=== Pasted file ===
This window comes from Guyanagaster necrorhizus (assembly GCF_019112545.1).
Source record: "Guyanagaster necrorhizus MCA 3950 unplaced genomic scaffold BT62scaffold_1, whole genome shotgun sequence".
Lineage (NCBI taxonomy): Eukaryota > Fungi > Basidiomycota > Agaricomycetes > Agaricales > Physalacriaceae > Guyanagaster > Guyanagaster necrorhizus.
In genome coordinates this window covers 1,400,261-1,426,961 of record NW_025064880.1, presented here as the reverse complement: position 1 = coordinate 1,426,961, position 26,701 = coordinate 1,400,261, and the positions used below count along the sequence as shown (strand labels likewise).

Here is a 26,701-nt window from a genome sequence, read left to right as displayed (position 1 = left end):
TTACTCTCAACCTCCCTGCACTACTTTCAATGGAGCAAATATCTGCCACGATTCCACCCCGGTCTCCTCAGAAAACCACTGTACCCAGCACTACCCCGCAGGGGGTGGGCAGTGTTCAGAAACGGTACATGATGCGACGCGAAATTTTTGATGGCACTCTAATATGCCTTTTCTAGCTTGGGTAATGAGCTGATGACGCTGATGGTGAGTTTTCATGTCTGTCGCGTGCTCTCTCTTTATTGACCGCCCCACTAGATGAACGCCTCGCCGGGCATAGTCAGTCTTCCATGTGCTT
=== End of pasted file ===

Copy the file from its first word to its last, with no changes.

This window comes from Guyanagaster necrorhizus (assembly GCF_019112545.1).
Source record: "Guyanagaster necrorhizus MCA 3950 unplaced genomic scaffold BT62scaffold_1, whole genome shotgun sequence".
Lineage (NCBI taxonomy): Eukaryota > Fungi > Basidiomycota > Agaricomycetes > Agaricales > Physalacriaceae > Guyanagaster > Guyanagaster necrorhizus.
In genome coordinates this window covers 1,400,261-1,426,961 of record NW_025064880.1, presented here as the reverse complement: position 1 = coordinate 1,426,961, position 26,701 = coordinate 1,400,261, and the positions used below count along the sequence as shown (strand labels likewise).

Here is a 26,701-nt window from a genome sequence, read left to right as displayed (position 1 = left end):
TTACTCTCAACCTCCCTGCACTACTTTCAATGGAGCAAATATCTGCCACGATTCCACCCCGGTCTCCTCAGAAAACCACTGTACCCAGCACTACCCCGCAGGGGGTGGGCAGTGTTCAGAAACGGTACATGATGCGACGCGAAATTTTTGATGGCACTCTAATATGCCTTTTCTAGCTTGGGTAATGAGCTGATGACGCTGATGGTGAGTTTTCATGTCTGTCGCGTGCTCTCTCTTTATTGACCGCCCCACTAGATGAACGCCTCGCCGGGCATAGTCAGTCTTCCATGTGCTT